Simulated Sunlight

Today's post comes from the book Christopher Grey's Studio Lighting Techniques for Photography. This book is available from and other fine retailers.

One of our jobs as successful photographers is to identify and exploit trends, which frequently make themselves known through commercial advertising. Like many advertising shooters, I have a love/hate relationship with art directors, those ad agency folks who dream up the ads in the first place.While I hate it when they make what I might think are dumb creative decisions during a shoot, I love them because they are paid to dream up attention-getting visuals for typically mundane subjects (and for paying me handsomely to produce the images). Art directors are often responsible for trends, because when they see a successful image from another agency, they tend to use it as a point of departure. When enough art directors do this, a trend is born through “trickle-down creative,” eventually making its way through the entire industry as clients begin asking for the “look.”

I’ve been seeing more and more national advertisements shot with simulated sunlight—beautiful images with clearly defined shadows and small, specular highlights. Is this a trend? Probably. I think we’ll see this style continue for quite a while. Is it cool? Absolutely.

There are several ways to simulate sunlight, and simply going outside is not a viable option because you have no control over the situation. It’s simply impractical.

HMIs were created for the motion picture and video industries. They are continuous sources like traditional hot lights and are pricey to rent (usually only from cinema supply houses) and very expensive to buy. However, they produce a very convincing “sunlight.” Larger HMIs can illuminate entire city blocks.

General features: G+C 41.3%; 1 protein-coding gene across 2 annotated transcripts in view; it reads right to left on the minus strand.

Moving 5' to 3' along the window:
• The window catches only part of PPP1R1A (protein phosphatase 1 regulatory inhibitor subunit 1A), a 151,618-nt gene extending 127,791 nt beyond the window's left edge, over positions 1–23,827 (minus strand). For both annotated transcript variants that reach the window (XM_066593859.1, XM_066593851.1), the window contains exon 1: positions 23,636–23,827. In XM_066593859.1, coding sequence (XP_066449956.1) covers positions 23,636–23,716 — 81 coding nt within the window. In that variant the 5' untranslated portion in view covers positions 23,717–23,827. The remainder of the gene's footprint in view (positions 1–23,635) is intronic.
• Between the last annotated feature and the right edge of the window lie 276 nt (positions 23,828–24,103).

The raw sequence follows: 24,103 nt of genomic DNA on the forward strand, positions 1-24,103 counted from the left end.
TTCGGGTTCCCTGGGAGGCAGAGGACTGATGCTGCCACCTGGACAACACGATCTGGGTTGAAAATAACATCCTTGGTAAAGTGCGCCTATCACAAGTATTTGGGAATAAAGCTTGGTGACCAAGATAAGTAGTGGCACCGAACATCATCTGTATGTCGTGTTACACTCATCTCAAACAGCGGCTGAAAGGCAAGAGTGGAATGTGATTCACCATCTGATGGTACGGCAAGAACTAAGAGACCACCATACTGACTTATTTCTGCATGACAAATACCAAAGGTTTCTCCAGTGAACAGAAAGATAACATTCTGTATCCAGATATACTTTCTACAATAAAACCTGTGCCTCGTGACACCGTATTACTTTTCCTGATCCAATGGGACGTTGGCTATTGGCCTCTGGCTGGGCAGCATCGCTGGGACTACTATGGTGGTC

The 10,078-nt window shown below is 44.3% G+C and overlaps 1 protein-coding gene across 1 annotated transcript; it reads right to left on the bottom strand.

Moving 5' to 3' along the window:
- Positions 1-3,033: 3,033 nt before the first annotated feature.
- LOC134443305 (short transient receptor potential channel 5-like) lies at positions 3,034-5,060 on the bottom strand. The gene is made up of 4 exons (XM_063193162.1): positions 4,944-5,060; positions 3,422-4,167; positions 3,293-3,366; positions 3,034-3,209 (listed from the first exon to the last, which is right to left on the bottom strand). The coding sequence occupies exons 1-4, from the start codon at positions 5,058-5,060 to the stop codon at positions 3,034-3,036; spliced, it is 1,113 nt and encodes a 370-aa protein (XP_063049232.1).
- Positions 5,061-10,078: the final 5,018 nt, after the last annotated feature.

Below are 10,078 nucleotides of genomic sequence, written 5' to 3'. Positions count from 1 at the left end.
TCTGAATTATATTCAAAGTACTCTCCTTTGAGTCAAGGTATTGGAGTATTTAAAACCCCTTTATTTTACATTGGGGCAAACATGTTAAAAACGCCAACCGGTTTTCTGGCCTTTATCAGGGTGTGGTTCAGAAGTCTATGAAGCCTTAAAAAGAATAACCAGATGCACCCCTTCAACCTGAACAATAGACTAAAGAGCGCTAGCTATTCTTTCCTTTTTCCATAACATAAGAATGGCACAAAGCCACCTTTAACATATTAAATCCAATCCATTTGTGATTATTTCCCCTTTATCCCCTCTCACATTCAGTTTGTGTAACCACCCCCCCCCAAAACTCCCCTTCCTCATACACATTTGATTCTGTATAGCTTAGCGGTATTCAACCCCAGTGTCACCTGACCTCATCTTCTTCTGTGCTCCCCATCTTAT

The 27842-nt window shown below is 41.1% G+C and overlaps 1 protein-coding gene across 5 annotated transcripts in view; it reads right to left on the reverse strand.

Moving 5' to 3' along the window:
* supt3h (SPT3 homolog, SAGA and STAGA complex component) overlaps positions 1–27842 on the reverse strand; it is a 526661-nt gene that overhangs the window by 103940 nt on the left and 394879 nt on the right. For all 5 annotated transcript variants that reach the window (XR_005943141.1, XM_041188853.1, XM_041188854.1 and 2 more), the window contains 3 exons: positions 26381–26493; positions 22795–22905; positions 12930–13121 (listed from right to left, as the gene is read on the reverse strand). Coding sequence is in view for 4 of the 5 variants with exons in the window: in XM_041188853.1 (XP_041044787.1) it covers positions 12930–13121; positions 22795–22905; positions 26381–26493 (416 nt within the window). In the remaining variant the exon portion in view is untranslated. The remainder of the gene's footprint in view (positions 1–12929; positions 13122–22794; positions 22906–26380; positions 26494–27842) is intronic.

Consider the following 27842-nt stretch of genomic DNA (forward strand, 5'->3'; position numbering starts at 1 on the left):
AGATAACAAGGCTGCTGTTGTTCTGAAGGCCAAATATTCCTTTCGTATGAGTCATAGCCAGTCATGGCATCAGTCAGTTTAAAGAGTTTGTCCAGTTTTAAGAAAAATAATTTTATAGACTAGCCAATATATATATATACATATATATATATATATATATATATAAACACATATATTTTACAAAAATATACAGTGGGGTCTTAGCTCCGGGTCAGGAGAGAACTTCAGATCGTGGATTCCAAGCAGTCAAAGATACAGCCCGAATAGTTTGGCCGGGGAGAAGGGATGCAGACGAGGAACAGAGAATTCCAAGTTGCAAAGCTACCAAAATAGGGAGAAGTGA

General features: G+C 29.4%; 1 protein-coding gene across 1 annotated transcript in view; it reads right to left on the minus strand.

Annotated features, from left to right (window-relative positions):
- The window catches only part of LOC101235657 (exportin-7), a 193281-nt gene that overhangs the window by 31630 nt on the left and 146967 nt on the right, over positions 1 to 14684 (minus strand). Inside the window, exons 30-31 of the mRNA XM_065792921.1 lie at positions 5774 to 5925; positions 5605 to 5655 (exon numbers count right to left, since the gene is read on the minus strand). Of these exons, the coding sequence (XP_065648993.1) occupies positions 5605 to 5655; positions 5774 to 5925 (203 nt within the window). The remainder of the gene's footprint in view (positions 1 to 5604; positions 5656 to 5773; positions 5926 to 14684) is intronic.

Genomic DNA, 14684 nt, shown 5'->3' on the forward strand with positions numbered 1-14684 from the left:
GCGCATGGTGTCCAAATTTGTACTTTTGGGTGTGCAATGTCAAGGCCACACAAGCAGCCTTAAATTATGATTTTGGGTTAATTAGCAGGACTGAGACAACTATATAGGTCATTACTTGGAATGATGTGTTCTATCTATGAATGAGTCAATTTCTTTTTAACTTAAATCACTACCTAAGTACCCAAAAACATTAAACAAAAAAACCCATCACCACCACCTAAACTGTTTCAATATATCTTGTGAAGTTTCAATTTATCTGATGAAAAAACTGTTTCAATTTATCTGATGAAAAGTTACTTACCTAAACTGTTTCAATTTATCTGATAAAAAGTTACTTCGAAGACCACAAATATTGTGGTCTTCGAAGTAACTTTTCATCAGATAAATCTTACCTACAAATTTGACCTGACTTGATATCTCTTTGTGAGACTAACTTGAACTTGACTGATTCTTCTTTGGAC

If you use hot lights, you should use something with a focusable fresnel spot in order to keep the shadows sharp. Pay attention to the crispness of the shadow and also to the amount of fill you might need.

Far and away, the most practical lights are studio strobes. If you simply attach a small reflector, however, you may not get an authentic look, especially when lighting someone in a larger area. Light modified with a reflector will not spread out in all directions as sunlight does, nor will it create a correct shadow shape. I think it’s a good idea to tilt the strobe head to the 11:00 position, relative to the subject, so that the subject receives the full blast of the tube without any additional reflection from the strobe unit itself.

Deeper shadows can be achieved by adding a subtractive fill device, like a black bookend, to the shadow side of the image. There is a slight loss of bounced light against the background, which would not be as noticeable if the background were a darker color.

The next shot (left) would have appeared flat without the addition of a narrow strip light between the subject and the background. The strip light was angled carefully to avoid any spill onto the model or the towels. It was powered at 1/2 stop over the main light, as measured at the top of the frame, and allowed to fall off to give the image vertical depth, perhaps like a skylight. If I’d wished to keep it even, I’d have set the strip light vertically at camera left and feathered it evenly across the background.

The barebulb strobe, placed above and just slightly to camera right, threw beautiful, even light on the model. The crisp shadow shows plenty of detail because the bulb sprayed light in all directions and it bounced around the room. The texture of the towels looks great because the small source created a small, sharp shadow on each fabric loop (image above and diagram below).